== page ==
14-Year-Old Girl Sentenced in Murder of Mohammad Anwar
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Girl Sentenced in Carjacking Murder of Washington, D.C. Uber Eats Driver Mohammad Anwar

The younger of two girls charged in the second-degree murder of Mohammad Anwar, 66, was sentenced to a youth facility until she turns 21, according to Washington, D.C. CBS affiliate WUSA. Now 14, the girl has seven years left in custody.

The girl and her 15-year-old co-defendant, who were both unidentified because they were both charged as juveniles, carjacked Anwar, an immigrant from Pakistan who was working as an Uber Eats driver. As seen on video, Anwar held onto the driver’s side door of his vehicle as teens wrestled control of the car and took off down the street.  The door violently struck several roadside fixtures.

“It’s my car,” Anwar said before the vehicle sped away.

A loud crash occurred down the street.  The car had flipped onto its driver’s side. Anwar lay dying on the sidewalk.

The teens had been armed with a stun gun, authorities said.

The younger defendant was then 13. At her sentencing, both sides argued over whether or not she was truly remorseful.

“If you just given me my ‘blanking’ phone, you’d still be alive, but no, you went and put my damn phone in your pocket,” the girl allegedly said at the scene via a statement recounted by WUSA reporter Bruce Leshan. The teenager lied to bystanders about whose car they took, the prosecutor reportedly said. But the state put responsibility on the teen: she chose to grab the steering wheel, chose to put the car in gear, and chose to repeatedly tell her 15-year-old conspirator to go, prosecutors said.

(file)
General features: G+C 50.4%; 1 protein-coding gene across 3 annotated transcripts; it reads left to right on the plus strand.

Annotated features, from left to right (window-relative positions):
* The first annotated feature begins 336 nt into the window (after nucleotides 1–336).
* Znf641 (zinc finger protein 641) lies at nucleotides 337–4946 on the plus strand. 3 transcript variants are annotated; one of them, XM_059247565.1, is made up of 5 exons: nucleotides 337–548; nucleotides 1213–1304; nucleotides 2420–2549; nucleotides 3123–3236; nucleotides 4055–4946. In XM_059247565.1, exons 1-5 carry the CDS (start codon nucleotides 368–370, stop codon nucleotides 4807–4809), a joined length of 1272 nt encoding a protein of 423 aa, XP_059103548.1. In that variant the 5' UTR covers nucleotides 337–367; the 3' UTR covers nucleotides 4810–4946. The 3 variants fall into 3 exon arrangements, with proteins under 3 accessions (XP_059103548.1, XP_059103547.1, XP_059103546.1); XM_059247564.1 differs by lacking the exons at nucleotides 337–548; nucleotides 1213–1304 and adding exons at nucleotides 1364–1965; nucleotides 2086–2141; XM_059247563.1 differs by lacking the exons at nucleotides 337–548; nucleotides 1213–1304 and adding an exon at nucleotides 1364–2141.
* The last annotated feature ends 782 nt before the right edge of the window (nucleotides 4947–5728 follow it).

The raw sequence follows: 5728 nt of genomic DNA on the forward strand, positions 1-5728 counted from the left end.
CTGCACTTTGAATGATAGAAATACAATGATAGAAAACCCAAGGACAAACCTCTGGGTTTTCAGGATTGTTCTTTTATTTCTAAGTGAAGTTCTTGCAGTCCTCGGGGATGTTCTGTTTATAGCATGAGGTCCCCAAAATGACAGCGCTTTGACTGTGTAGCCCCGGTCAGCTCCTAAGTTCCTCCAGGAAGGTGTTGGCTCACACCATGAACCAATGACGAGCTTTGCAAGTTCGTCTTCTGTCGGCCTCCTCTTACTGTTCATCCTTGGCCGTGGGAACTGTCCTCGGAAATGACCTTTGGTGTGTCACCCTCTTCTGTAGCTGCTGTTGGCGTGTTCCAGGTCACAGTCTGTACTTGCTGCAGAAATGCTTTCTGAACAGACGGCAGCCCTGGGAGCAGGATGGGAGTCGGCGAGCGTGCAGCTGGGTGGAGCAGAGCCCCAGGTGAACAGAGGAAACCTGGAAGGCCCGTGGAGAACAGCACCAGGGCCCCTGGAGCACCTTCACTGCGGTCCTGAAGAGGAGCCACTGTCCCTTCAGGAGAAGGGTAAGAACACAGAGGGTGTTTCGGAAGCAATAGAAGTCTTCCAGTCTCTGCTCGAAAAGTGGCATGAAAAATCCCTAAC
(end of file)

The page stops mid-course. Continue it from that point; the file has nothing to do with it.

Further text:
The teen apologized for the incident in court.

“I never meant to do it,” she said in a brief statement, according to The Washington Post. She promised to change. Her attorney, Coury Muscagni, requested that the defendant only be detained until turning age 18, saying she showed remorse, wished she could take back what happened, became more thoughtful about her behavior, and had been a model detainee, according to WUSA.

But D.C. Superior Court Judge Lynn Leibovitz gave the teen the longest possible sentence with the Department of Youth Rehabilitation Services, saying she needed “very intensive services.”

[Screengrab via WUSA]

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